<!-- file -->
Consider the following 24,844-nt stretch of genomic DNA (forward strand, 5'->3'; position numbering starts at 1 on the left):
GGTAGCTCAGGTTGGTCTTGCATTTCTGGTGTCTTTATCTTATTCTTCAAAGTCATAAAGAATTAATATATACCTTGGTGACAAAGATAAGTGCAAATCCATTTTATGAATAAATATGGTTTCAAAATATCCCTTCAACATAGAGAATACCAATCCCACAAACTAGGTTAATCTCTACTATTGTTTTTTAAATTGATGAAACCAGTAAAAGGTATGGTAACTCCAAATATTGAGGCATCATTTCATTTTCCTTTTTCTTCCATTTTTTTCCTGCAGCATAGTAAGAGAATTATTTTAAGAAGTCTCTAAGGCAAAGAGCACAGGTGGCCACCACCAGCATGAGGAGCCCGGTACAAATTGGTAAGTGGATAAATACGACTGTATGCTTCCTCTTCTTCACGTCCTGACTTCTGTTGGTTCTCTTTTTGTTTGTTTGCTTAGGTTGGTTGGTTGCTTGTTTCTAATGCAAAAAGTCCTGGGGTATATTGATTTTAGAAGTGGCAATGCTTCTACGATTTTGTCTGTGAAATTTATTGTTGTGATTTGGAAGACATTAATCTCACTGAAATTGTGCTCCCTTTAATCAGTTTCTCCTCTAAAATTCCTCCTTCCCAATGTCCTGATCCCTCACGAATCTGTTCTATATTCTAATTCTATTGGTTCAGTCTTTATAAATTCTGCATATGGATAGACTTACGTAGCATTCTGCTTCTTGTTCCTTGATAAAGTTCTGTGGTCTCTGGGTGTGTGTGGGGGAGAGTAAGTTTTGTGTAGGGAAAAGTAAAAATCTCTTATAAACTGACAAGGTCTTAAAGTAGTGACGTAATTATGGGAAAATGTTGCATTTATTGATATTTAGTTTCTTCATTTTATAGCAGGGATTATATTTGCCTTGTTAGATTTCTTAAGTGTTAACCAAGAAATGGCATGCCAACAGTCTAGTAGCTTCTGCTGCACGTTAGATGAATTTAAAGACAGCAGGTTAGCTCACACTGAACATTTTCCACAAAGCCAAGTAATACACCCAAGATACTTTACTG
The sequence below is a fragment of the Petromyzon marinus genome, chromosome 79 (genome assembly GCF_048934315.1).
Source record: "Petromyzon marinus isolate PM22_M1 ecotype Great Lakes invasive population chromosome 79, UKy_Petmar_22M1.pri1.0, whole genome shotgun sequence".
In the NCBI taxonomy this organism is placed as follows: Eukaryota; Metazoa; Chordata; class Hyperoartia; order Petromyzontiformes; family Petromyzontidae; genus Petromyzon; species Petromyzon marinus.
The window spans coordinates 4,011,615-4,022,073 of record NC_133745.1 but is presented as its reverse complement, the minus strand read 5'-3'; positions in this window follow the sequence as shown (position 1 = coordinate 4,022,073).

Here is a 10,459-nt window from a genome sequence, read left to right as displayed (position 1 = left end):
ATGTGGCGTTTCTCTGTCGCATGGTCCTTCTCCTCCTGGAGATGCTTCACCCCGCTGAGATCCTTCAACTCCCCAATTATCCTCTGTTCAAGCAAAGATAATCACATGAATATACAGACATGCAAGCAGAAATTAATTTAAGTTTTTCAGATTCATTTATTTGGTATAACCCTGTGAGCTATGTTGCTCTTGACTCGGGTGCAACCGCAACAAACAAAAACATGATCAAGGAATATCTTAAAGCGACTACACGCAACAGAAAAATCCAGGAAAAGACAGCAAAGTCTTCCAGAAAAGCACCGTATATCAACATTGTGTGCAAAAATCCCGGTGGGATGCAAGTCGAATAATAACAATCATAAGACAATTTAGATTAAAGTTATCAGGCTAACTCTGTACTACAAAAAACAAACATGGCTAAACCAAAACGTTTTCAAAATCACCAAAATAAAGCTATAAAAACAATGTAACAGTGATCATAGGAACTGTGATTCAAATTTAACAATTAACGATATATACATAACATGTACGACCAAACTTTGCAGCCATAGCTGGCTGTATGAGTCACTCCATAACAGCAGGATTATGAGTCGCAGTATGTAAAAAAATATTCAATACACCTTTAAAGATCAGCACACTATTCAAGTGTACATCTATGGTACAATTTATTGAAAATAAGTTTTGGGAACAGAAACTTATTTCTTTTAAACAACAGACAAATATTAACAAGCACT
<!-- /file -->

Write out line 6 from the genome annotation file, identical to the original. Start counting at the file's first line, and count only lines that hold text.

The window spans coordinates 4,011,615-4,022,073 of record NC_133745.1 but is presented as its reverse complement, the minus strand read 5'-3'; positions in this window follow the sequence as shown (position 1 = coordinate 4,022,073).